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Rights defenders advised on synergies to avoid persecution

FILE PHOTO: Human rights defenders

Kampala, Uganda | THE INDEPENDENT  | Human rights defenders have been urged to form coalitions under which they can operate ahead of the 2021 elections.

Robert Kotchani the United Nations Commissioner for Human Rights says that Human Rights Defenders need a united front as the country gets closer to the heated campaign period, which is often characterized by human rights abuses and violations.

“Human rights defenders, civil society and government all need to work together through dialogue to create a conducive environment where they can all operate for the good of the people. The government needs human rights defenders, the same way human rights defenders need the government to function,” Kotchani said.

He was speaking during a dialogue organized in commemoration of the International Human Rights Defenders Day at Hotel Africana in Kampala, yesterday. The event was marked under the theme,” Stand up for human rights: situating synergies towards the protection of human rights”.

Lawyer Nicholas Opio equally observed the importance for human rights defenders to work with government because it makes the laws in the space within which they operate. He, however, cautions the leadership of formed coalition groups not to fight the groups they are supposed to protect.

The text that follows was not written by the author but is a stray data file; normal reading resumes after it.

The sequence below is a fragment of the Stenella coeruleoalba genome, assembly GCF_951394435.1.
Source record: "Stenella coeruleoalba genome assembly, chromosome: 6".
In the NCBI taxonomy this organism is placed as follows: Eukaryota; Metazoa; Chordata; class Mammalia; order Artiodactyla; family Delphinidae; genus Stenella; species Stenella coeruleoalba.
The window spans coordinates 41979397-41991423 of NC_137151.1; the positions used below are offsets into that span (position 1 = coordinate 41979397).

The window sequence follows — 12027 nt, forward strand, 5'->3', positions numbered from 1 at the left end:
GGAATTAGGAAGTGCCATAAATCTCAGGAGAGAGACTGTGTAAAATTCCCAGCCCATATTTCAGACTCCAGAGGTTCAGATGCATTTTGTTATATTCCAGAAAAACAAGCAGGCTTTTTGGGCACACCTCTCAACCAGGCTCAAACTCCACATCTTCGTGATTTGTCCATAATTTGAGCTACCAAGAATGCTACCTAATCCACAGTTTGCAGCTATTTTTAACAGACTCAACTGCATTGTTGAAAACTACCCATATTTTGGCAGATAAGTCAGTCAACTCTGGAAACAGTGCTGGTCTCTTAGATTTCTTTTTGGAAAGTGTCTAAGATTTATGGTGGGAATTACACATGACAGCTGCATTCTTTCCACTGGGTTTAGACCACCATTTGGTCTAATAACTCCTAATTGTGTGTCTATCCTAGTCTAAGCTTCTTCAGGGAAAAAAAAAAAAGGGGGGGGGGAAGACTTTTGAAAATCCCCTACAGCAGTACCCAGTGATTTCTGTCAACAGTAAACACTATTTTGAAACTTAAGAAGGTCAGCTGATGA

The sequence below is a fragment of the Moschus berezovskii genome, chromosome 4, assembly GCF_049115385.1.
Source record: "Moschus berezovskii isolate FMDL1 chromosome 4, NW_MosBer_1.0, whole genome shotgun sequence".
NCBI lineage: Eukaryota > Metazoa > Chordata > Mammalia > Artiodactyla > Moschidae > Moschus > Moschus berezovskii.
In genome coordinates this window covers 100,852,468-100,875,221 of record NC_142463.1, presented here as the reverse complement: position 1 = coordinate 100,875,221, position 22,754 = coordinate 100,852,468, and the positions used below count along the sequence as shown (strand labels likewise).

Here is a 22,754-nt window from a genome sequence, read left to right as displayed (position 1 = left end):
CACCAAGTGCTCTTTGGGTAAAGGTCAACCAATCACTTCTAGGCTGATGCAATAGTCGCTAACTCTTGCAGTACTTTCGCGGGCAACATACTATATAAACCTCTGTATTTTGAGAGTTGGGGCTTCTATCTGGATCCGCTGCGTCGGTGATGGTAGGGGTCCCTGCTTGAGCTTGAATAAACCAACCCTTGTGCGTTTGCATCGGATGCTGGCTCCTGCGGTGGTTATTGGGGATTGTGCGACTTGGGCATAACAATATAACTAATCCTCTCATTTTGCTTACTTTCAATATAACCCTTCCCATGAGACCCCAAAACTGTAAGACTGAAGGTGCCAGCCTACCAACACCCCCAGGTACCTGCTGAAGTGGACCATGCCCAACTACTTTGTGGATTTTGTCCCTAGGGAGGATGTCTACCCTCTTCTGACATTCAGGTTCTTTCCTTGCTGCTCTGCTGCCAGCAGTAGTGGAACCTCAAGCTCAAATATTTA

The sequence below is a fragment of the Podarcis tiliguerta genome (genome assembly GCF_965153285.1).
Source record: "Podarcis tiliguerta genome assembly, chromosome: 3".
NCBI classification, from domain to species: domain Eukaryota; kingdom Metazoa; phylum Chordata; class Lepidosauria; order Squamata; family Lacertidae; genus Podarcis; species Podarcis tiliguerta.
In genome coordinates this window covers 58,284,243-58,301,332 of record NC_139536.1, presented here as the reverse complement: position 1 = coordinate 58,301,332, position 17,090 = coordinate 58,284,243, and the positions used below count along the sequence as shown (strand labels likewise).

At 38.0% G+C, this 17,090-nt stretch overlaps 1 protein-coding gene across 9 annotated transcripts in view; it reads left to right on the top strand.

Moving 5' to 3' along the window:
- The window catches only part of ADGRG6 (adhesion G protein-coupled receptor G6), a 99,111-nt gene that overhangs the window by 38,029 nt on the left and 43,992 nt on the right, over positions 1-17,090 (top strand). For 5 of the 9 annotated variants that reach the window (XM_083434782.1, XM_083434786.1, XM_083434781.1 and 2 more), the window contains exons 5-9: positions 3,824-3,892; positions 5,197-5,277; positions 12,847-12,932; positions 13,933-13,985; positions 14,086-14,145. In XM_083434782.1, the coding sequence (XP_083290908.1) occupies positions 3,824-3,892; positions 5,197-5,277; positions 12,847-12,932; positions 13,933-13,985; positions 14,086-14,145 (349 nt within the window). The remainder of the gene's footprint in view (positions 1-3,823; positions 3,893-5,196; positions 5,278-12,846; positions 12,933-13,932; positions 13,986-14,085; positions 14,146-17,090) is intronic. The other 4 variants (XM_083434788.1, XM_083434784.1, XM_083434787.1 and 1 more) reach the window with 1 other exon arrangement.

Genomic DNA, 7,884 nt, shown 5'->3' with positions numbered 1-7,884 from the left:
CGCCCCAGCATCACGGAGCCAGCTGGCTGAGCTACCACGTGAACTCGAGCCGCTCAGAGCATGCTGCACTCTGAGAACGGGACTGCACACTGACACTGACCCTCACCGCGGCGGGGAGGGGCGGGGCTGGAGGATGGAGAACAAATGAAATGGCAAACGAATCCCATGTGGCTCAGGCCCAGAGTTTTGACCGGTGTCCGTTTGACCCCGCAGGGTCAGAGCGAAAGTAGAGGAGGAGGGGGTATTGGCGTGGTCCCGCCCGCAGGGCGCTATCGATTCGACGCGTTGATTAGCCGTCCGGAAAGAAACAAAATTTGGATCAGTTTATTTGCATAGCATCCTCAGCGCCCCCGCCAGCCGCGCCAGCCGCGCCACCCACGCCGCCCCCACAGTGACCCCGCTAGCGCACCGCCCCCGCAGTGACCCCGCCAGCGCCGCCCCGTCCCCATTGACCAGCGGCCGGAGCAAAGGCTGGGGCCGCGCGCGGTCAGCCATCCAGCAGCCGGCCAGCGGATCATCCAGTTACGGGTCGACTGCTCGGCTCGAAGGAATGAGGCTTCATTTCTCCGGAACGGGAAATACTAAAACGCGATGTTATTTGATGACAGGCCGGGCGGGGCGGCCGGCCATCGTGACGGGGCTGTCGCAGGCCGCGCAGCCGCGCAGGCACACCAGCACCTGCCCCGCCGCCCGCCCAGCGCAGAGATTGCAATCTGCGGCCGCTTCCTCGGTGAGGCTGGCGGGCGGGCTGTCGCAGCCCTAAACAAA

“We need coalitions, but so many times we see coalitions fighting for the same funding that the human rights defenders need. You find them wanting to take the little that is available. This is not right. It defeats the purpose for the creation of the groups,” Opio cautioned.

Hassan Shire, the Director of African Defenders says that in addition to forming coalitions, human rights groups need to stop lamenting about shrinking spaces and put effort into stopping the closure of CSOs globally.

Dr John Kamya, the commandant in charge of the Police Training College in Bwebajja, says that police is ready to work with human rights defenders and offer support as they carry out their duties.

The Uganda Police has been named as one of the biggest violators of human rights in the country accounting for more than 20 per cent of reported cases.

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